The Sustainability Paradox

While the term “sustainability” and the values it implies have gone mainstream, global atmospheric concentrations of carbon dioxide yet continue to rise, as do per-capita consumptions rates in developed and developing counties. “Consumer cultures” in places like the U.S. apparently die hard. Meanwhile, a warming planet dissolves ecosystems and life-sustaining natural cycles and resources like sugar cubes in a pressurized teapot.

Dr. Paul Ehrlich of Stanford University and colleagues both at the University and representing the Nature Conservancy in Seattle, Washington, imparted wise words and inconvenient truths alike on the state of our planet in a recent Nature article published in a June 2012 issue dedicated to the Rio Earth summit and “second chances” for Earth. Citing the words of U.N. Secretary General Ban Ki-Moon, the article started out thus: “… We believed in consumption with consequences. Those days are gone… Over time, that model is a recipe for national disaster. It is a global suicide pact.”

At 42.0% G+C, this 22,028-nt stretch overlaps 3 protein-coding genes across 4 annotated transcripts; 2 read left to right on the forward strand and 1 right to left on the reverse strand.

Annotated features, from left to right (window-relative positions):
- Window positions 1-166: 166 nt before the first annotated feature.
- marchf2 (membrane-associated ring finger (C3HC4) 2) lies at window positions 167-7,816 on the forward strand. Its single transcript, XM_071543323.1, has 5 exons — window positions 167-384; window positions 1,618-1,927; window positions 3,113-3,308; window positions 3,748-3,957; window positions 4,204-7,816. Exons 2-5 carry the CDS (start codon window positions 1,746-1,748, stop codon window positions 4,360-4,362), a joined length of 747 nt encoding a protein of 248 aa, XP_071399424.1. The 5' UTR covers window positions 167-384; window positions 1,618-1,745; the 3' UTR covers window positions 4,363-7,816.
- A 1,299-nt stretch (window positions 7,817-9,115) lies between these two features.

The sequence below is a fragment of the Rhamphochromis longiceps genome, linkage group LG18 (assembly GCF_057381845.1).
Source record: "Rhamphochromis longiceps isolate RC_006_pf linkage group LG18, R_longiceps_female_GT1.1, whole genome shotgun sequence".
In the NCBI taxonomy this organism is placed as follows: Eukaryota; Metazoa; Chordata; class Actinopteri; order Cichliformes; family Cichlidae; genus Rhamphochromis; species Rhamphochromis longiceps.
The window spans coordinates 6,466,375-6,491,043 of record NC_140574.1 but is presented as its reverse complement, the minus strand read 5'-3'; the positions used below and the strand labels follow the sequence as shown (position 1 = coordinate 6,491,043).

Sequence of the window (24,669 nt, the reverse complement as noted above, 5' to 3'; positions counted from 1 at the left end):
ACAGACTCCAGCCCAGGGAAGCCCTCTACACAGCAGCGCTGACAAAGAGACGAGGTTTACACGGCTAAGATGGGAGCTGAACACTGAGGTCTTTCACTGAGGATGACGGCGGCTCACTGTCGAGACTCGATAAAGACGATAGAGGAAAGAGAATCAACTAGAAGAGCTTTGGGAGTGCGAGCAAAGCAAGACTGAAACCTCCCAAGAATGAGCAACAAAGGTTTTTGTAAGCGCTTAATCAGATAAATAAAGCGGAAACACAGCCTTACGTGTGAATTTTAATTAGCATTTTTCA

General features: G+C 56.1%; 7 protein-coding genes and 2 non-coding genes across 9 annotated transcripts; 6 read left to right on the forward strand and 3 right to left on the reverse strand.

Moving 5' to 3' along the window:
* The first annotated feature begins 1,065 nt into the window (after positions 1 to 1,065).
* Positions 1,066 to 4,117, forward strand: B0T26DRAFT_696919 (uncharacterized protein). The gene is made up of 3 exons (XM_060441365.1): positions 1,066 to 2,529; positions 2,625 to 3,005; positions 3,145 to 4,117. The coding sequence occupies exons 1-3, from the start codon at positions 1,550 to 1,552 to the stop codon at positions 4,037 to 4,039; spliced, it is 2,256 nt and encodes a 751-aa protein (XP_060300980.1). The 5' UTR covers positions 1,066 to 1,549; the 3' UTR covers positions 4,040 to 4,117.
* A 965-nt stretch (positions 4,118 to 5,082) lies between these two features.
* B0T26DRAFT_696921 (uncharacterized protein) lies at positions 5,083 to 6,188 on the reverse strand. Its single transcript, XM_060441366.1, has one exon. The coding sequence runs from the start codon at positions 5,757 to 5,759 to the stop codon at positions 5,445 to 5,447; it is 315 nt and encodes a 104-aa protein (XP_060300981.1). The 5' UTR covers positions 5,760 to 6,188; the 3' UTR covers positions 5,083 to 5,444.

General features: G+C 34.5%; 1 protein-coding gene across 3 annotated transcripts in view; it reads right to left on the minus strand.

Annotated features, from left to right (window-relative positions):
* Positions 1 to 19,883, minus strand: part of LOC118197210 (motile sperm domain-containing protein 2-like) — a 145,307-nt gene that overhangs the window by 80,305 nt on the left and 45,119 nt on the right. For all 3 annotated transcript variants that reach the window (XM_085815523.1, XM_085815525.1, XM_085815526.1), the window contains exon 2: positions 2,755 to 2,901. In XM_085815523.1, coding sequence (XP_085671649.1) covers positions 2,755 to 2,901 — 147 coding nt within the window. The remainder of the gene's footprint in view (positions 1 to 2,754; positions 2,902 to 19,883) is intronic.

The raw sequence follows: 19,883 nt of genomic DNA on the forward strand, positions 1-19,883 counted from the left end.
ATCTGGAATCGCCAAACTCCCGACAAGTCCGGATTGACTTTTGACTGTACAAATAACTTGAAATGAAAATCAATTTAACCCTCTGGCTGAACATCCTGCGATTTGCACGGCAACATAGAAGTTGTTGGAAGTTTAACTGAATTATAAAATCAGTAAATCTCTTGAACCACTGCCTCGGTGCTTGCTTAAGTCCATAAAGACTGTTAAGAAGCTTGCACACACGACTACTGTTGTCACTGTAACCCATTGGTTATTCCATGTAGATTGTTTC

Agricultural soils are being destroyed in a tenth of the time that it took to form them. Water in aquifers is being pumped out much faster that it is being recharged. The animals, plants and other organisms that run our life support systems for us are being destroyed at unprecedented rates, in what is essentially the sixth large extinction in 65 million years.

Read Paige Brown’s interview with Erlich at Scientific American.

Photo: Oil fields in Berridge, California, 2003. (Edward Burtynsky)

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